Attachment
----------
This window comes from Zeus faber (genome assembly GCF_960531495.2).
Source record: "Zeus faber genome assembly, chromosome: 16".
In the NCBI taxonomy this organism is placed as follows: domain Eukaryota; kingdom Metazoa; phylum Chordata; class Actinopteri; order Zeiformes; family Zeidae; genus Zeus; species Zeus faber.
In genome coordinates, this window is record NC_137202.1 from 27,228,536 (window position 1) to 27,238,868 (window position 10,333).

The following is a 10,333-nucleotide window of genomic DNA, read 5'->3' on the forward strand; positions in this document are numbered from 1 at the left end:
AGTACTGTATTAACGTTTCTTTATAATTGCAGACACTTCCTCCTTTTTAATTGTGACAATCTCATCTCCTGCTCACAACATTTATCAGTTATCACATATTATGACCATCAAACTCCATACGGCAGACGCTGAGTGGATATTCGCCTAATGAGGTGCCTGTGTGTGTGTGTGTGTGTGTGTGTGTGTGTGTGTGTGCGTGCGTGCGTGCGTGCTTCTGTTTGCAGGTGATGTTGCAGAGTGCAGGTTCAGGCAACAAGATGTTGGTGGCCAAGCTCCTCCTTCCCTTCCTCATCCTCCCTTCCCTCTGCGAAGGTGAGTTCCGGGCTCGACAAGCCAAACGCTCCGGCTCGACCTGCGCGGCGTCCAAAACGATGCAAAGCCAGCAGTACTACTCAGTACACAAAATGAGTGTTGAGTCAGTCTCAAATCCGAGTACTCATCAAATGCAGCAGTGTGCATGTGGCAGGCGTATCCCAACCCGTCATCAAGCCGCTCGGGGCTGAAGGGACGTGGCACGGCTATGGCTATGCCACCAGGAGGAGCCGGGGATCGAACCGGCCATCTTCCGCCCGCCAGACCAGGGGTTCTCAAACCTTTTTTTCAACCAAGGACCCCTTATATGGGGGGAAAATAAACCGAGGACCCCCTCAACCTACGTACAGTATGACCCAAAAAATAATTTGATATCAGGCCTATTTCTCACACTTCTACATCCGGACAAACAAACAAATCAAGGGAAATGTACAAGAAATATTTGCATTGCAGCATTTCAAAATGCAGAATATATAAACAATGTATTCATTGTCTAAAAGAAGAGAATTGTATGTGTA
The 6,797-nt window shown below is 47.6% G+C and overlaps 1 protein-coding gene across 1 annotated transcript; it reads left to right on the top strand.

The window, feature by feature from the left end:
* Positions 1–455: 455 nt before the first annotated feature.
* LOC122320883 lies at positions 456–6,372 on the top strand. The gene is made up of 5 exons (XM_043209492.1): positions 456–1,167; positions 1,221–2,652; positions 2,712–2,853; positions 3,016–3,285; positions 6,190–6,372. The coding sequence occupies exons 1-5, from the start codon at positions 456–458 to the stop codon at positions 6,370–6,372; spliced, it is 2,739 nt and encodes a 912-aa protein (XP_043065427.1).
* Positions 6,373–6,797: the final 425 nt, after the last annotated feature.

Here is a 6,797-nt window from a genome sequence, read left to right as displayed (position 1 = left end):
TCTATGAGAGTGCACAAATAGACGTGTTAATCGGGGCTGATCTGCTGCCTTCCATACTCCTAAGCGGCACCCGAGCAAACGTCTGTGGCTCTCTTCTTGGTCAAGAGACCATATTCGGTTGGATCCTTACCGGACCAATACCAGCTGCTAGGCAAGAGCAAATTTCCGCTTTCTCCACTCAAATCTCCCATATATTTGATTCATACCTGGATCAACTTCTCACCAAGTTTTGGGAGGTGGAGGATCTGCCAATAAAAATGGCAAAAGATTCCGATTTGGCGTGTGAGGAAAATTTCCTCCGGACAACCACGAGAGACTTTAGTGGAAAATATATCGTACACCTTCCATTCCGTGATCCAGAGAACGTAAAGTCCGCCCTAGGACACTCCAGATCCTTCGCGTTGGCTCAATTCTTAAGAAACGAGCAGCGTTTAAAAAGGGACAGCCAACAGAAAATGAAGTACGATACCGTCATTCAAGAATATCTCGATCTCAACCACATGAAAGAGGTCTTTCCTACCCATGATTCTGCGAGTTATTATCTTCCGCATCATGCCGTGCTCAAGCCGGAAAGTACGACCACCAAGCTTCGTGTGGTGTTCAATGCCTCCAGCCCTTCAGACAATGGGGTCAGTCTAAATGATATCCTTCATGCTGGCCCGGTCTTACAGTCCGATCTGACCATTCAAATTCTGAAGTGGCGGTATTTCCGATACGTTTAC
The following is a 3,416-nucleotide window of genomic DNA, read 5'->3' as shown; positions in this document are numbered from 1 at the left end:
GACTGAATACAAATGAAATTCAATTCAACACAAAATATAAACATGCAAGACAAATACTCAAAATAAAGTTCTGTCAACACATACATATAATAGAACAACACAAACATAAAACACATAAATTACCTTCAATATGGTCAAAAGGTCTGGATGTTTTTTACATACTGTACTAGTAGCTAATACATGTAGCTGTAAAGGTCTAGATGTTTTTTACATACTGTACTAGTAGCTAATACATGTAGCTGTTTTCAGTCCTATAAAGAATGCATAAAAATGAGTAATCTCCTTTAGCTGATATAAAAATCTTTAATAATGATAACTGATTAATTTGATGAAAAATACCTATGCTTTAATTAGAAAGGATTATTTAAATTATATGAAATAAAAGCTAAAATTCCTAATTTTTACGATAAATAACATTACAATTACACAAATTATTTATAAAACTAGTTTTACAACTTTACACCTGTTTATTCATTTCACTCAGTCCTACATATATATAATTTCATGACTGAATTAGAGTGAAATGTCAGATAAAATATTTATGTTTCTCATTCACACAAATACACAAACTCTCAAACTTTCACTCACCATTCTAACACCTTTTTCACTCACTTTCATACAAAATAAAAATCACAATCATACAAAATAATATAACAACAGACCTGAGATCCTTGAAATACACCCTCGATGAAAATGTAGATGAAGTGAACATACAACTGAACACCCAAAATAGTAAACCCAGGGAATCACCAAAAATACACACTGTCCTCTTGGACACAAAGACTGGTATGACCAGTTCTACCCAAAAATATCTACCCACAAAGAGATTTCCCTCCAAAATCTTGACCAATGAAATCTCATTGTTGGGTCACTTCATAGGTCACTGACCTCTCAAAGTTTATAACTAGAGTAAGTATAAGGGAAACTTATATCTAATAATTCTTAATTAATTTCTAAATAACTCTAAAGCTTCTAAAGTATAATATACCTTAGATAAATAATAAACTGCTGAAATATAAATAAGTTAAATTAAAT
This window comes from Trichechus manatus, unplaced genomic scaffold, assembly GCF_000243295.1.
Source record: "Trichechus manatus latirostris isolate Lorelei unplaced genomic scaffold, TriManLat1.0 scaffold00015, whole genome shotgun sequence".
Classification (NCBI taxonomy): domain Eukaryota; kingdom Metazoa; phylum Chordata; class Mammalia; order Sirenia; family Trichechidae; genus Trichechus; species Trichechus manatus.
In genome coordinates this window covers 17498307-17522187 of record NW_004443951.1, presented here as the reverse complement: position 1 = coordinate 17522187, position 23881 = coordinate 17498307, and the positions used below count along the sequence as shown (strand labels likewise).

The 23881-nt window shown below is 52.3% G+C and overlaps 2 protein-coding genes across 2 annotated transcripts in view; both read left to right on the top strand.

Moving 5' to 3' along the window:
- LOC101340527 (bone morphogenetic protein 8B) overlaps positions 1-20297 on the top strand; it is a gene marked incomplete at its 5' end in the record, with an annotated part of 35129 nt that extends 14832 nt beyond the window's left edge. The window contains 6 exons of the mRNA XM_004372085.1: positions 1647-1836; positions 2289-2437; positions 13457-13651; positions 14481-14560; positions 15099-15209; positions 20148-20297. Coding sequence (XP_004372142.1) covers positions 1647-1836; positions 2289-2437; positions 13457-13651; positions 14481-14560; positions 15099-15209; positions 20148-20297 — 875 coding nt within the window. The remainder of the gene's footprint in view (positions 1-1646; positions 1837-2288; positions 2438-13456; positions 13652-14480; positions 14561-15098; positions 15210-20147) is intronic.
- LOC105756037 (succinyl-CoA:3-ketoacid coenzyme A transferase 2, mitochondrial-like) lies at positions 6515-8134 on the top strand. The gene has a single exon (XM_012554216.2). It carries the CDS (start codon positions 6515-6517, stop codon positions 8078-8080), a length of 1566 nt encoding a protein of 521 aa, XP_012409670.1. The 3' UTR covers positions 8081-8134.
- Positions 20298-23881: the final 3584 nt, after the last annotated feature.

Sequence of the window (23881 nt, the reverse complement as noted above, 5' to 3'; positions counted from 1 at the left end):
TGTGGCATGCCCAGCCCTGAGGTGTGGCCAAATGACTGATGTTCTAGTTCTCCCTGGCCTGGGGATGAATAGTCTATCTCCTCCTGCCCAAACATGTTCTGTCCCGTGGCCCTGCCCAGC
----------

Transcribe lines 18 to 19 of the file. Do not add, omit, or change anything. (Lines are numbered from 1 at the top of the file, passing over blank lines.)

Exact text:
Classification (NCBI taxonomy): domain Eukaryota; kingdom Metazoa; phylum Chordata; class Mammalia; order Sirenia; family Trichechidae; genus Trichechus; species Trichechus manatus.
In genome coordinates this window covers 17498307-17522187 of record NW_004443951.1, presented here as the reverse complement: position 1 = coordinate 17522187, position 23881 = coordinate 17498307, and the positions used below count along the sequence as shown (strand labels likewise).